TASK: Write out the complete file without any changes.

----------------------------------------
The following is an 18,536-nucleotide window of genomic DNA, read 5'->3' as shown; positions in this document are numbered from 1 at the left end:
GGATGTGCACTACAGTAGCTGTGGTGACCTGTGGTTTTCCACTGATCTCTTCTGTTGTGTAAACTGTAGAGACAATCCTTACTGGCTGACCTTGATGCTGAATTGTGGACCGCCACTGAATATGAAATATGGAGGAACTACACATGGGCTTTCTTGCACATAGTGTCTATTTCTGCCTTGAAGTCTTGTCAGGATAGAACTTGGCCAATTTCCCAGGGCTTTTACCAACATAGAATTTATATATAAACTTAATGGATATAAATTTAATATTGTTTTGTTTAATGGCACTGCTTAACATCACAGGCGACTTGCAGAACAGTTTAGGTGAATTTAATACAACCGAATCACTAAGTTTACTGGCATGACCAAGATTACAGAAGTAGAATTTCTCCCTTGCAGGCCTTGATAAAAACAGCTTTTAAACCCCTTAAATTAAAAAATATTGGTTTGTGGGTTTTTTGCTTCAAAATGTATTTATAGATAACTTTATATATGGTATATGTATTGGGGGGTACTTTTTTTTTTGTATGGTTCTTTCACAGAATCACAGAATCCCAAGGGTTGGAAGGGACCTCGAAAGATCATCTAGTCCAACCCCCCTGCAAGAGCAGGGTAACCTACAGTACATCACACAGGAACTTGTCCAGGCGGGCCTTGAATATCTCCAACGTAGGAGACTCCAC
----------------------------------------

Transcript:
The following is an 18,536-nucleotide window of genomic DNA, read 5'->3' as shown; positions in this document are numbered from 1 at the left end:
GGATGTGCACTACAGTAGCTGTGGTGACCTGTGGTTTTCCACTGATCTCTTCTGTTGTGTAAACTGTAGAGACAATCCTTACTGGCTGACCTTGATGCTGAATTGTGGACCGCCACTGAATATGAAATATGGAGGAACTACACATGGGCTTTCTTGCACATAGTGTCTATTTCTGCCTTGAAGTCTTGTCAGGATAGAACTTGGCCAATTTCCCAGGGCTTTTACCAACATAGAATTTATATATAAACTTAATGGATATAAATTTAATATTGTTTTGTTTAATGGCACTGCTTAACATCACAGGCGACTTGCAGAACAGTTTAGGTGAATTTAATACAACCGAATCACTAAGTTTACTGGCATGACCAAGATTACAGAAGTAGAATTTCTCCCTTGCAGGCCTTGATAAAAACAGCTTTTAAACCCCTTAAATTAAAAAATATTGGTTTGTGGGTTTTTTGCTTCAAAATGTATTTATAGATAACTTTATATATGGTATATGTATTGGGGGGTACTTTTTTTTTTGTATGGTTCTTTCACAGAATCACAGAATCCCAAGGGTTGGAAGGGACCTCGAAAGATCATCTAGTCCAACCCCCCTGCAAGAGCAGGGTAACCTACAGTACATCACACAGGAACTTGTCCAGGCGGGCCTTGAATATCTCCAACGTAGGAGACTCCAC